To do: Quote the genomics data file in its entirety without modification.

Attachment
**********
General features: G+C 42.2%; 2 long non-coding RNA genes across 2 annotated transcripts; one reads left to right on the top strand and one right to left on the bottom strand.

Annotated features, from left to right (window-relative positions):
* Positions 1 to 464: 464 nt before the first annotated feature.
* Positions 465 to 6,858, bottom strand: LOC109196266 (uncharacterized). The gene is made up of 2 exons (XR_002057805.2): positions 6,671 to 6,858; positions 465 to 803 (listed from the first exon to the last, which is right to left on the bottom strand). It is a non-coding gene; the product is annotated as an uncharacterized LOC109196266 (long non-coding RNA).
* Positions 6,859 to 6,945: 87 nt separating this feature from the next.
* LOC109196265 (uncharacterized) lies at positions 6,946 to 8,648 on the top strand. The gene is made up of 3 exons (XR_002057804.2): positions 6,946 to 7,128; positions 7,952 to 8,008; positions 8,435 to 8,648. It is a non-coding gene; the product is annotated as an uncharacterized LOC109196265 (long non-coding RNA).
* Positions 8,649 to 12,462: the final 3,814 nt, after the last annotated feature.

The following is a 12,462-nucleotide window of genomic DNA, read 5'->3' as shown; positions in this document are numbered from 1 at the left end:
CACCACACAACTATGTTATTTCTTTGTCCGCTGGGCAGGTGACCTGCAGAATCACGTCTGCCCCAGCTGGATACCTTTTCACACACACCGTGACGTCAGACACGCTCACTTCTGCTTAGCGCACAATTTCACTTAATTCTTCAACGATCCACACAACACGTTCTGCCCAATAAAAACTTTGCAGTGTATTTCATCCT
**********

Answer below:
General features: G+C 42.2%; 2 long non-coding RNA genes across 2 annotated transcripts; one reads left to right on the top strand and one right to left on the bottom strand.

Annotated features, from left to right (window-relative positions):
* Positions 1 to 464: 464 nt before the first annotated feature.
* Positions 465 to 6,858, bottom strand: LOC109196266 (uncharacterized). The gene is made up of 2 exons (XR_002057805.2): positions 6,671 to 6,858; positions 465 to 803 (listed from the first exon to the last, which is right to left on the bottom strand). It is a non-coding gene; the product is annotated as an uncharacterized LOC109196266 (long non-coding RNA).
* Positions 6,859 to 6,945: 87 nt separating this feature from the next.
* LOC109196265 (uncharacterized) lies at positions 6,946 to 8,648 on the top strand. The gene is made up of 3 exons (XR_002057804.2): positions 6,946 to 7,128; positions 7,952 to 8,008; positions 8,435 to 8,648. It is a non-coding gene; the product is annotated as an uncharacterized LOC109196265 (long non-coding RNA).
* Positions 8,649 to 12,462: the final 3,814 nt, after the last annotated feature.

The following is a 12,462-nucleotide window of genomic DNA, read 5'->3' as shown; positions in this document are numbered from 1 at the left end:
CACCACACAACTATGTTATTTCTTTGTCCGCTGGGCAGGTGACCTGCAGAATCACGTCTGCCCCAGCTGGATACCTTTTCACACACACCGTGACGTCAGACACGCTCACTTCTGCTTAGCGCACAATTTCACTTAATTCTTCAACGATCCACACAACACGTTCTGCCCAATAAAAACTTTGCAGTGTATTTCATCCT